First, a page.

4. Not greedy of money – Does not “love” or “lust” for money

5. Holding the mystery of the faith in a pure conscience – Possessing a genuine faith. Does not pretend.

6. Be proved – Have shown by their faithfulness, conduct, and work that they are worthy.

7. Blameless – No one can bring proof of wrongdoing against him.

8. Husband of one wife – Must not be a polygamist or an unscripturally divorced and remarried man

9. Rules his house and children – He is the head of his house. His children obey him.

C. The Duties of a Deacon: The duties of a deacon will vary according to the needs of the church. All deacons must work under the authority and oversight of the elders (Acts 20:28; Hebrews 13:7,17). They have no authority in the church. Their work is assigned by the elders.

Deacons may assist the elders by performing assignments in all scriptural works, particularly material, physical, benevolent, and mission areas.” (Ben S. Flatt, “Deacons Serve the Church”, Introducing the Church of Christ, Star Bible Publications, Inc., p. 83)

The office of the deacon is a very important work in the church. It is impossible for the elders alone to accomplish everything that needs to be done. By having these godly men upon whom they can depend to take care of some of their duties, elders are then freed to give their attention to the tasks the Lord has assigned them.

II. Preachers (Evangelists):

One of the primary missions of the church is that of evangelism, the preaching of the good news of Jesus Christ to the world. God gave this mission to the church. It was His eternal plan that His mystery be made known to the world by the church.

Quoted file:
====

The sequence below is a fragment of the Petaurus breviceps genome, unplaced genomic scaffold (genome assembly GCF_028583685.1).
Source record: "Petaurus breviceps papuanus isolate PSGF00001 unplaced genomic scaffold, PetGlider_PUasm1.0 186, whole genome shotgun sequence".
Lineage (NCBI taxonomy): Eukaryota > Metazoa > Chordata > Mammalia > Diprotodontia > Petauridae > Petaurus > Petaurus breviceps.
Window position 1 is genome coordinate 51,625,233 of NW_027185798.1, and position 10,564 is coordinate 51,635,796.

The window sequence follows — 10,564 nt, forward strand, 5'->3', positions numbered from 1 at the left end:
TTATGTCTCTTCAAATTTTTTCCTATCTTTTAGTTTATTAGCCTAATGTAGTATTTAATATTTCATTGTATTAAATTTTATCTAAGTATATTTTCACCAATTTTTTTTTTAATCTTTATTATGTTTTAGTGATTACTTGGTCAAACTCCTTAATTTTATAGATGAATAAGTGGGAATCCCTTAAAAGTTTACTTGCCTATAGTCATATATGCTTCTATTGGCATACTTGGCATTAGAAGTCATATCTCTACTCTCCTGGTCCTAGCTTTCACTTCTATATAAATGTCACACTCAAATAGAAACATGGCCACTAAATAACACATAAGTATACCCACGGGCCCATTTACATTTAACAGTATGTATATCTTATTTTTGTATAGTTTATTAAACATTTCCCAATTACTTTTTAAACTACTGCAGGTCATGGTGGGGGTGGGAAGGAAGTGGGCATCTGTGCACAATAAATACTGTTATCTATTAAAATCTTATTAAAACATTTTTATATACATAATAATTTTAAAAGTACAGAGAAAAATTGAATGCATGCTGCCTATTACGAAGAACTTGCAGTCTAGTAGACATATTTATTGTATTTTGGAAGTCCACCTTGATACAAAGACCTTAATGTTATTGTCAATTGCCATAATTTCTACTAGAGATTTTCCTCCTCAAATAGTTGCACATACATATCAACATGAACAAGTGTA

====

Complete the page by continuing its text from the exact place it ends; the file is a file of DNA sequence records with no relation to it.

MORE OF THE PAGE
Ephesians 3:10-11 “10 His intent was that now, through the Church, the manifold wisdom of God should be made known to the rulers and authorities in the heavenly realms, 11 according to his eternal purpose which he accomplished in Christ Jesus our Lord.”

One of the ways God chose for the church to fulfill this mission was through the use of godly men who would publicly proclaim the gospel of Christ.

A. The Appointment of Evangelists: Paul in his letter to the Ephesians shows us the plan of God for His church. God knew, the church being but a babe would need guidance and support. He, therefore, placed key people in the church to fulfill this need.

Ephesians 4:11, “11 It was he who gave some to be apostles, some to be prophets, some to be evangelists, and some to be pastors and teachers.”

Paul told the Corinthians that God had chosen preaching (evangelism) as the means of letting the world know about His plan.

1 Corinthians 1:21 “21 For since in the wisdom of God the world through its wisdom did not know him, God was pleased through the foolishness of what was preached to save those who believe.”

B. Evangelists Had No Authority: These men were called preachers, evangelists, and ministers. They held no office in the church. They had no authority in the church. Their only job was to preach the Good News under the oversight and by the authority of the elders (after they had been appointed in the churches).

Romans 15:16 “16to be a minister of Christ Jesus to the Gentiles with the priestly duty of proclaiming the gospel of God, so that the Gentiles might become an offering acceptable to God, sanctified by the Holy Spirit.” (See also Colossians 1:23)

2 Timothy 1:11 “11And of this gospel I was appointed a herald (KJV: preacher) and an apostle and a teacher.”

2 Timothy 4:5 “5But you, keep your head in all situations, endure hardship, do the work of an evangelist, discharge all the duties of your ministry.”

C. The Duties of an Evangelist: Paul outlines the duties and responsibilities of the preacher in his second letter to Timothy. He told Timothy:

2 Timothy 4:2, “2 Preach the Word; be prepared in season and out of season; correct, rebuke and encourage—with great patience and careful instruction.”

1. Preach the Word: Paul’s charge to this young evangelist was made, partly to encourage him, and partly to instruct him about preaching only the word of God. There were some who were not preaching the Word. There were some who were turning their backs on the Word. The Word Paul instructed Timothy to preach was the gospel of Christ. There is only one gospel.

Galatians 1:8, “8 But even if we or an angel from heaven should preach a gospel other than the one we preached to you, let him be eternally condemned!”